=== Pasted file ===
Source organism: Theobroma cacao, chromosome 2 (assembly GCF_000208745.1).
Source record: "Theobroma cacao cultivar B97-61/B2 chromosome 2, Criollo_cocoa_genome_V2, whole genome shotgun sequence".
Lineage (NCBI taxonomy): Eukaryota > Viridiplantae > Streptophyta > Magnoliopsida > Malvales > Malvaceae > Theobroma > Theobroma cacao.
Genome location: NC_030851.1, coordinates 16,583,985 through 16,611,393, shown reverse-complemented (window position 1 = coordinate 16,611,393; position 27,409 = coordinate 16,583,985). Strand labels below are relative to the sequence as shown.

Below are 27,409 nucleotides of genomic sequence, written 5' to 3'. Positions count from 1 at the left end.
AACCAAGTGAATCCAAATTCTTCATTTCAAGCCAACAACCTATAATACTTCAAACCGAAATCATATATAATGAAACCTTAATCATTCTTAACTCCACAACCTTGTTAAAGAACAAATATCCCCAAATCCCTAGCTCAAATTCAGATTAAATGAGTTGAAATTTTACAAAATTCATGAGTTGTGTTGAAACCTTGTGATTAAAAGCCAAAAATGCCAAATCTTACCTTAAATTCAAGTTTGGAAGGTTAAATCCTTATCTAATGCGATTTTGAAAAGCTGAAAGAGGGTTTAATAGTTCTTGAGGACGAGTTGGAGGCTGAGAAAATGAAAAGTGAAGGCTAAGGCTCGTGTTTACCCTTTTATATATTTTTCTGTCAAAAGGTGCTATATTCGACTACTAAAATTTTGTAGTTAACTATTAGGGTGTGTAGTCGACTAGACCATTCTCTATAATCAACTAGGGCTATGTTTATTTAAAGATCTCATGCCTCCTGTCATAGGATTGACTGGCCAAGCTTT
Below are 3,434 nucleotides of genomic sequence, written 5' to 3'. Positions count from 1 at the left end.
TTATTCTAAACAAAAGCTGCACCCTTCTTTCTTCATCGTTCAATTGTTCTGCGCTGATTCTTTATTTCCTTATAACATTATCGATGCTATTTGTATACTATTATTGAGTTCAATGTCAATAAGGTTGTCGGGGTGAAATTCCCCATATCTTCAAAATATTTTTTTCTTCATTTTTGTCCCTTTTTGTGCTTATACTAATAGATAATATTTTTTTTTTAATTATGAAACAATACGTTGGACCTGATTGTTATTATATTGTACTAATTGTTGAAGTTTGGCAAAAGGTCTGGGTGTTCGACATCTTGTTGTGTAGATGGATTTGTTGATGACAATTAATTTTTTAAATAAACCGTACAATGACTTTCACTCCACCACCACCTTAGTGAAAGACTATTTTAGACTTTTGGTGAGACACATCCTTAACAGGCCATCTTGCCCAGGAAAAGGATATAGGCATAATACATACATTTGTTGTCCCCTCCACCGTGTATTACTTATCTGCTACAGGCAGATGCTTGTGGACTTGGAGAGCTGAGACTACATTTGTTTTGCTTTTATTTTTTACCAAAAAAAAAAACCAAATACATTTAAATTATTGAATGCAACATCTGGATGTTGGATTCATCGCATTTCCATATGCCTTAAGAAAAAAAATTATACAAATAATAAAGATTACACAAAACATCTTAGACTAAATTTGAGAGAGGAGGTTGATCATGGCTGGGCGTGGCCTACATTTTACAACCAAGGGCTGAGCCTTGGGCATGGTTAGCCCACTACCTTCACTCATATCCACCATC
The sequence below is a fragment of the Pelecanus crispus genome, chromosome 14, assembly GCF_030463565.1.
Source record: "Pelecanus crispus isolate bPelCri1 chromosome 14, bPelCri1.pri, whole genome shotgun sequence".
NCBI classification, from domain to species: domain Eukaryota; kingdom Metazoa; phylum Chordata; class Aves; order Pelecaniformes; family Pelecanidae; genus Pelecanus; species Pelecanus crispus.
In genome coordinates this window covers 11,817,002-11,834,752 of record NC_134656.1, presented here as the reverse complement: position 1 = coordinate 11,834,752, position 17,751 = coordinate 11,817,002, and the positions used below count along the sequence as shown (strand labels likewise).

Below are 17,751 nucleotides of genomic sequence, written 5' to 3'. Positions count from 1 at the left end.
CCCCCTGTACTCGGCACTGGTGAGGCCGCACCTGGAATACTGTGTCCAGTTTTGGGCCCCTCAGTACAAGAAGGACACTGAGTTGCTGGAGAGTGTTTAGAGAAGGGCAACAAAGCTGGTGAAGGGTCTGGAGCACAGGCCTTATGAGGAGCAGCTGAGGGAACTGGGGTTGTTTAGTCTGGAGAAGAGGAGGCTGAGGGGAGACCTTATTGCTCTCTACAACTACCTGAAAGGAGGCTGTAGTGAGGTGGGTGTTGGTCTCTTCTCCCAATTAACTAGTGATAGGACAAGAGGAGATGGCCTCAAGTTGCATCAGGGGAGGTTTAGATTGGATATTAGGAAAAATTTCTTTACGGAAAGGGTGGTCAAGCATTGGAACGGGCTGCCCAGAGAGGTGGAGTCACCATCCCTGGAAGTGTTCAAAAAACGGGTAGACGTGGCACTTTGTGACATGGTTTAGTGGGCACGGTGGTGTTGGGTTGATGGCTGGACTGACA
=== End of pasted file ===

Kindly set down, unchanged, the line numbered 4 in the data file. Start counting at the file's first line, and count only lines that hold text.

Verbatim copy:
Genome location: NC_030851.1, coordinates 16,583,985 through 16,611,393, shown reverse-complemented (window position 1 = coordinate 16,611,393; position 27,409 = coordinate 16,583,985). Strand labels below are relative to the sequence as shown.